Chicago Police

5 More Watts Cases Thrown Out — But 88 Were Before the Court

Lawyers ask why it's taking so long for their clients to receive justice

NBC Universal, Inc.

Most lawyers would consider it a monumental victory if they walked out of court with five clients exonerated of their crimes.

Problem is, the case before Judge Erica Reddick had the names of 88 individuals seeking to have their cases thrown out.

"For the other 83 people, we can't be celebrating," attorney Joel Flaxman said after court. "We want to see action on all fronts for justice for these wronged individuals."

All of the cases involved disgraced Chicago Police Sgt. Ronald Watts and the team he commanded at the former Ida B. Wells housing project. Already, more than 100 cases have been overturned, with even prosecutors saying the testimony of Watts and his team could not be believed.

But the cases are crawling through court. And the attorneys are asking why that's happening, in the face of almost identical evidence in each one.

"So much time has passed that we have learned about just an unfathomable level of corruption that was going on, led by what I believe is the most corrupt officer in the history of this city," said attorney Joshua Tepfer, who had 60 of the cases before the court Thursday. "And that is no small feat!"

In court, Assistant State's Attorney Carol Rogala indicated that the state would not stand in the way of overturning the cases of five of the men whose names were read. But she told the judge that there is an ongoing review of the petitions of the remaining individuals, some with multiple cases.

"There's no way we can handle all 90-plus on the same day," she said.

"I just remain deeply, deeply, deeply troubled that this was allowed to go on in the City of Chicago," Tepfer said. "And that it is taking this long with an office of the State's Attorney that vowed to address police corruption.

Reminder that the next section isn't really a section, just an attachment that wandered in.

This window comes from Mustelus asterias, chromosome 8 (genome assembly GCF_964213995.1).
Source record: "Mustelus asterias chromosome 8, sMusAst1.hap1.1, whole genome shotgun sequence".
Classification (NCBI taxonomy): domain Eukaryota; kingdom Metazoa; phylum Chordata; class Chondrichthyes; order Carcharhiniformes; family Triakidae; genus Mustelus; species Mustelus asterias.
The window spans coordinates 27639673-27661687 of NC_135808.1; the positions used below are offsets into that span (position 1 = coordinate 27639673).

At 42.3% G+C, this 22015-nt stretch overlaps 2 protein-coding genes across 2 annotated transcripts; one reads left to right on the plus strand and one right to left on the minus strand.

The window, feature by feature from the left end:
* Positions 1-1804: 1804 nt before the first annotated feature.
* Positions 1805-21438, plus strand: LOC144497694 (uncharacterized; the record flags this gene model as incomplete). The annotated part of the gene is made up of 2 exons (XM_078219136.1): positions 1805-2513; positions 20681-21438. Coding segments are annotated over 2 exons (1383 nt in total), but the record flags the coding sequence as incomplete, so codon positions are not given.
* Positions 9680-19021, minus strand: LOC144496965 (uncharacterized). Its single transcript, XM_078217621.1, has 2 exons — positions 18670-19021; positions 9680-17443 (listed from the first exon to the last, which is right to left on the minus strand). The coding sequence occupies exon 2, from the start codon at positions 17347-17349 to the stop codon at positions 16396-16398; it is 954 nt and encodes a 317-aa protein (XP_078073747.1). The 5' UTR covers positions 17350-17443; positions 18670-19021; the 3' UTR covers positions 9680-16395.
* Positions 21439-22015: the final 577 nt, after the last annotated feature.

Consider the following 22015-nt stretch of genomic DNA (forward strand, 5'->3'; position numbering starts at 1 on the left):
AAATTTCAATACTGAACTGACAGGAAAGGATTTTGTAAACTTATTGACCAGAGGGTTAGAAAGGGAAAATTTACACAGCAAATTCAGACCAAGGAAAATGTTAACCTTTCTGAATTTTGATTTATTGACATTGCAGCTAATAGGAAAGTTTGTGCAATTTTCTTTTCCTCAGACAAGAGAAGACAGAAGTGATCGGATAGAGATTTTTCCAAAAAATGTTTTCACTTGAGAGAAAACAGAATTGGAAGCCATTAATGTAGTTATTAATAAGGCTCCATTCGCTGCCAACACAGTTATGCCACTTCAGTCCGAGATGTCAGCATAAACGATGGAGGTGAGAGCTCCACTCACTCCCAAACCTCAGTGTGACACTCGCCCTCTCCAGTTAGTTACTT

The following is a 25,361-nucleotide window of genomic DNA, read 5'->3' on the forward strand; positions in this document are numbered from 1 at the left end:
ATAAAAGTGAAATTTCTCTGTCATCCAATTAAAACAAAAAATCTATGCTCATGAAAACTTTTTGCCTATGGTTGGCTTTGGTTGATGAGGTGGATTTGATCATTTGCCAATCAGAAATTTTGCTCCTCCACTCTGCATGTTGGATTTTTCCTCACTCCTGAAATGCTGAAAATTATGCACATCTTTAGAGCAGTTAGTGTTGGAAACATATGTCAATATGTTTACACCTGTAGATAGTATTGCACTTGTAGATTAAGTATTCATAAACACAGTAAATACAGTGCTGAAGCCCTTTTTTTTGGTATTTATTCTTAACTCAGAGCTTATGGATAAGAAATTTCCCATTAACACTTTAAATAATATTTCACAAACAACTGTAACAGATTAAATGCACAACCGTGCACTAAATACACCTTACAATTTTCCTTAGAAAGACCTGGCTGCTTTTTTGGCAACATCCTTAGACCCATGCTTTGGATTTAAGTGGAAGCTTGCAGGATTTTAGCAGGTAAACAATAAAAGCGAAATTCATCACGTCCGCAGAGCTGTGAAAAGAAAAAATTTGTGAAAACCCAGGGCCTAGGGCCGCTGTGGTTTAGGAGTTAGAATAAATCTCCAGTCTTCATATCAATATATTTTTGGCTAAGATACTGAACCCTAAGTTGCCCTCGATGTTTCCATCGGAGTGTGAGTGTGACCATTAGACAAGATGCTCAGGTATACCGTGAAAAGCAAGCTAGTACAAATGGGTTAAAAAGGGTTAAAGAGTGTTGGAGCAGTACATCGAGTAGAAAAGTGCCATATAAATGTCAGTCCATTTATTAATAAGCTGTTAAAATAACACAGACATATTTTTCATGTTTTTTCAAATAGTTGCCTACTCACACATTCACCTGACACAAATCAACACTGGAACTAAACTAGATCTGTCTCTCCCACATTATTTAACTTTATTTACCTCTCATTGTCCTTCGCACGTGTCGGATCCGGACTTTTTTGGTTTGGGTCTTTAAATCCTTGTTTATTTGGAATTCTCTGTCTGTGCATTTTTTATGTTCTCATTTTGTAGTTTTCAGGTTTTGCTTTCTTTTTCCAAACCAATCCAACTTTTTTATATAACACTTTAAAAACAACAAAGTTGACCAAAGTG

Amid allegations of frameups and shakedowns of the housing project's residents, only Watts and one of his officers faced charges, and both went to prison. But even departmental insiders alleged that the entire team shared culpability in the corruption.

Indeed, in 2017, the Cook County State's Attorney's office sent Chicago Police a letter with the names of nine of the officers who they said would not be called again as witnesses, "due to concerns about their credibility and alleged involvement in the misconduct of Sgt. Watts."

"Out of 88 cases, you threw five out - what are you waiting on?" petitioner Terrence Hogans told NBC 5. Hogans' name was among the 83 whose cases were not overturned Thursday.

"They did this daily," he said. "I'm not the only one in this situation."

According to documents filed in the case, Hogans said he was engaged in a dice game outside a Wells building when Watts and his officers pulled up, took cash from him, and eventually planted drugs which they used as the basis for an arrest.

"(He) went inside some apartment and came out with a handful of heroin," Hogans said. "He just put the drugs on me and took the cash that I had."

The agency responsible for addressing police wrongdoing, the Civilian Office of Police Accountability, sent letters to the Chicago Police Department two years ago, recommending that three of the officers be stripped of their police powers.

All three were also on the State's Attorney's "do not call" letter in 2017. Since that time, NBC 5 Investigates has determined the three have been paid a total of $1.38 million.

"Shame on Chicago," former Wells resident Clarissa Glenn said. "Shame on the system."

Glenn was one of the very first Watts exonerees. And she says she witnessed the wrongdoing.

"I saw criminal activity in these officers that was on the Watts team," she said. "I feel they should not be on the police system, sitting behind a desk, or serving Chicago - period!"

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